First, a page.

White Sox

White Sox designate John Danks for assignment

White Sox designate John Danks for assignment

Any questions or doubts one might have about the White Sox and their plans to compete this season should be long gone now.

The first-place White Sox made their intentions for 2016 crystal clear Tuesday as they announced plans to cut ties later this week with starting pitcher John Danks. The longest-tenured player in the organization, Danks, 31, will officially be designated for assignment on Thursday.

In the interim, right-hander Erik Johnson will start Thursday in place of Danks, who was 0-4 with a 7.25 ERA in four starts, general manager Rick Hahn said. But nothing is set in stone beyond that as to how the White Sox will handle the fifth spot in the rotation.

“(Danks) was an important part of some very good White Sox teams,” Hahn said. “This is about putting us in the best position to win ballgames going forward. We feel we have a pretty special thing going on in this clubhouse right now. We have the opportunity to build off some of the momentum we already have created for ourselves, and we wanted to put ourselves in the best position to win games going forward.”

The White Sox -- who will eat roughly $11.75 million of the veteran’s $14.25 million salary with the move -- have been in a dicey spot with Danks. With an American League-best 18 wins, the club is playing its best baseball in four seasons despite the ongoing struggles of Danks, a very popular figure in a clubhouse only seven weeks removed from the Adam LaRoche ordeal.

Hahn said the front office heavily considered how the transaction would play in the clubhouse if they decided to move on from Danks, who was acquired in a December 2006 trade that sent Brandon McCarthy to the Texas Rangers.

While players are sad to see their friend go, several talked about not being surprised.

“It doesn’t matter if he has six days, six years or 10 years,” starting pitcher Chris Sale said. “You never want to see it happen, especially a guy like him. He was a big part of the chemistry we had going on in here. He was a personality. He was a character.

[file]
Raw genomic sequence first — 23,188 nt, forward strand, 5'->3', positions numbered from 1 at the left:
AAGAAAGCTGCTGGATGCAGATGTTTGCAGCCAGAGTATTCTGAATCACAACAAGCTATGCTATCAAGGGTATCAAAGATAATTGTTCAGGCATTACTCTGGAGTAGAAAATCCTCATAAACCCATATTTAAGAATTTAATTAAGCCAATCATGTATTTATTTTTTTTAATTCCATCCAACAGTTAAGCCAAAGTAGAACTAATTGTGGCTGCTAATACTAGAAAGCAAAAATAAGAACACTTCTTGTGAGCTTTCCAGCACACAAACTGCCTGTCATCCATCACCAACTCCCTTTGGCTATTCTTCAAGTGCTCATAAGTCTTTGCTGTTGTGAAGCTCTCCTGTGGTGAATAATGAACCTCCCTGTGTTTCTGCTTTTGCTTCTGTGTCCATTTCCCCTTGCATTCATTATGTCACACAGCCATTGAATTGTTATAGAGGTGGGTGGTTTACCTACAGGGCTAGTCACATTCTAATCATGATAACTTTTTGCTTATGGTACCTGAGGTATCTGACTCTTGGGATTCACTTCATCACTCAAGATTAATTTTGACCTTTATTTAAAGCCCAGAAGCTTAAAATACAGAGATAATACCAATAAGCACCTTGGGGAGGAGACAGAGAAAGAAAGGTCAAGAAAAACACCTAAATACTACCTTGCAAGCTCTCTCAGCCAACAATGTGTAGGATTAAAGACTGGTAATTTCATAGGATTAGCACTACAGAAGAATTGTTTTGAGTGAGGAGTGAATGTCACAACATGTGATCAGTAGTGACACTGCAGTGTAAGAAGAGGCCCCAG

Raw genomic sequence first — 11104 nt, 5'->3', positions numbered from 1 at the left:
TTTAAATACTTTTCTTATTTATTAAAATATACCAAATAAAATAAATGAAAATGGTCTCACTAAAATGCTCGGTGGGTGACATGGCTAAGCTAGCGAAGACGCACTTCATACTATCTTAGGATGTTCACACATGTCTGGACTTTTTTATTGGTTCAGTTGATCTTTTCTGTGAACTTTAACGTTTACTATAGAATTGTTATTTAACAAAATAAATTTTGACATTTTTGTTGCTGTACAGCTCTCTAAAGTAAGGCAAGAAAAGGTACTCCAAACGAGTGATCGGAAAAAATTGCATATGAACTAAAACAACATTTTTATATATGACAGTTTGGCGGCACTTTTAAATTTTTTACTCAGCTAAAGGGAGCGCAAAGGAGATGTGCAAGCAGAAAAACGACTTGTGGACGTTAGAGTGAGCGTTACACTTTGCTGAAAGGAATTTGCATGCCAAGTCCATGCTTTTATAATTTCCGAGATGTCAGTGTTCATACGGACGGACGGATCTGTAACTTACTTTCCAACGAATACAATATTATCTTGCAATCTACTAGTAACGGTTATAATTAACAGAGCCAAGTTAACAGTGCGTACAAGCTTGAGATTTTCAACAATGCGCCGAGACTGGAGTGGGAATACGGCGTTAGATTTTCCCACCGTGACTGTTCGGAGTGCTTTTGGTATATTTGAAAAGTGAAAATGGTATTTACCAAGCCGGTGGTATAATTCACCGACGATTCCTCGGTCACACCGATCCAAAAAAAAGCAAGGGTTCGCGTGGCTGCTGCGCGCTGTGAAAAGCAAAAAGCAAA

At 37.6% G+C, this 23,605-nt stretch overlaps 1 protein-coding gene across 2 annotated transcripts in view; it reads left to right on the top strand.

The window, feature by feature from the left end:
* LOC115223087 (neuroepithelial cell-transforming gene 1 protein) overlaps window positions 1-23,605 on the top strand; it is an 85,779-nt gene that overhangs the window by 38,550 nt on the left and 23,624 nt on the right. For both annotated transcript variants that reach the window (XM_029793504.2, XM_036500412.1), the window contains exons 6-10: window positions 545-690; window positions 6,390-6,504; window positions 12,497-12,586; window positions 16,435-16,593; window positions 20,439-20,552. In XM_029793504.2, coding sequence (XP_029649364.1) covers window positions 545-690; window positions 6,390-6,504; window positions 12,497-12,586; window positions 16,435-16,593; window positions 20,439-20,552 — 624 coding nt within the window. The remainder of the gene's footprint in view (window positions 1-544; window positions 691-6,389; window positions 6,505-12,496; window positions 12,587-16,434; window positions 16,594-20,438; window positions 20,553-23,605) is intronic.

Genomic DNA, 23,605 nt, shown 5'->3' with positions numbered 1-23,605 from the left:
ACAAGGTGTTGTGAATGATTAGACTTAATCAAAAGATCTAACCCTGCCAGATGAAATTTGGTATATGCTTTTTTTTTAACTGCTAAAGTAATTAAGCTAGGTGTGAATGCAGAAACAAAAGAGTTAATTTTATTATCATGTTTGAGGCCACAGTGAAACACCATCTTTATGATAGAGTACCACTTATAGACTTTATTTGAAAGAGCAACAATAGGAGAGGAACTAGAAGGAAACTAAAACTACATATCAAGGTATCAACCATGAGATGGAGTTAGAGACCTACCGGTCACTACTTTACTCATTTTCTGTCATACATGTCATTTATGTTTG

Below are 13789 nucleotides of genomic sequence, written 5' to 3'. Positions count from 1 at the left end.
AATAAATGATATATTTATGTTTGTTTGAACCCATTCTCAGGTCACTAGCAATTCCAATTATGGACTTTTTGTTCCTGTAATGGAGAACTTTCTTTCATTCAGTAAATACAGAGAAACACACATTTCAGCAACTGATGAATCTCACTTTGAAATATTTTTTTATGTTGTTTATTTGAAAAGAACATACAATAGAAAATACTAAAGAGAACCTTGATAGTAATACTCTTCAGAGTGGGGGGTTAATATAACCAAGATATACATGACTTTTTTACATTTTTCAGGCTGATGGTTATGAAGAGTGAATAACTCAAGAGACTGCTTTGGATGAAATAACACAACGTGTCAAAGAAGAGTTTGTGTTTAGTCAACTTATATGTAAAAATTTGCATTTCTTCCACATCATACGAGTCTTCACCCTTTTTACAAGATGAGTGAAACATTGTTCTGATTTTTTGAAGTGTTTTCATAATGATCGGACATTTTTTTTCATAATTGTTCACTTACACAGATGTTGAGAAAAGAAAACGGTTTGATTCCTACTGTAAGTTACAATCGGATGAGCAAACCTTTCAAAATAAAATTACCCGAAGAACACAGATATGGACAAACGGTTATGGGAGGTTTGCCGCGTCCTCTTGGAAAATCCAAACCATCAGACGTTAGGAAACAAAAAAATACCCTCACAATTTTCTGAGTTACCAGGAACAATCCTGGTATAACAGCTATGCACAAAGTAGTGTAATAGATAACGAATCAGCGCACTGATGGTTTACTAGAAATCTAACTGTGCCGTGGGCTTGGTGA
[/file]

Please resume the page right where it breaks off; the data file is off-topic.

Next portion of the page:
“But we need to keep moving. This game stops for nobody. It’s the greatest job in the world. I’ll be the first to tell you. But it can be cutthroat at well.”

Sale has been in constant contact with Danks, who learned of the team’s plans several days ago. The four-time All-Star said he convinced Danks to stop by the White Sox clubhouse early Tuesday to see his teammates one last time.

“Saying goodbye to him was tough for all of us, but like I said it's part of the game,” outfielder Adam Eaton said. “It's sad to see him go.”

Danks was an integral piece on the 2008 AL Central champions, pitching the White Sox into the postseason with eight scoreless innings in the Sept. 30 “Blackout Game” in which they topped the Minnesota Twins, 1-0.

From 2008-10, Danks went 40-31 with a 3.61 ERA in 97 starts and looked as if he’d develop into a front-of-the rotation starter. Danks’ performance led to him receiving a five-year, $65-million extension from the club in December 2011.

But his shoulder started to bother him in 2012 and by August Danks required shoulder surgery, from which his performance never fully recovered. He went 22-44 with a 4.84 ERA in 88 starts since he returned in 2013.

Danks’ struggles weren’t for a lack of effort, however. He and the White Sox worked tirelessly to reinvent the pitcher and this spring they were cautiously optimistic his fastball command and consistency had improved.

“As far as work ethic and just guts, he had all of that,” manager Robin Ventura said. “That was never a question. He’s always been able to do that and there’s a lot of respect for him in the clubhouse for all the things that he did and one of them’s coming back from an injury and trying to gut through it.”

But the results didn’t match the effort.

Because he gave them so many innings -- he averaged 185 2/3 frames the past two seasons -- the White Sox were open to running Danks out to pitch as long as he stayed competitive. But the team went 32-56 in Danks’ starts since 2013, losing all four of this season. Whereas they went 13-17 in Danks’ starts last season, they were only competitive in his April 21 start this season, a 3-2 loss to the Los Angeles Angels.

Those poor results led to Tuesday’s decision, one that demonstrates the White Sox willingness to improve even at a great cost. Hahn said the White Sox never really considered a long man role in the bullpen and Danks didn’t want to go to the minor leagues, which left the club in a difficult position.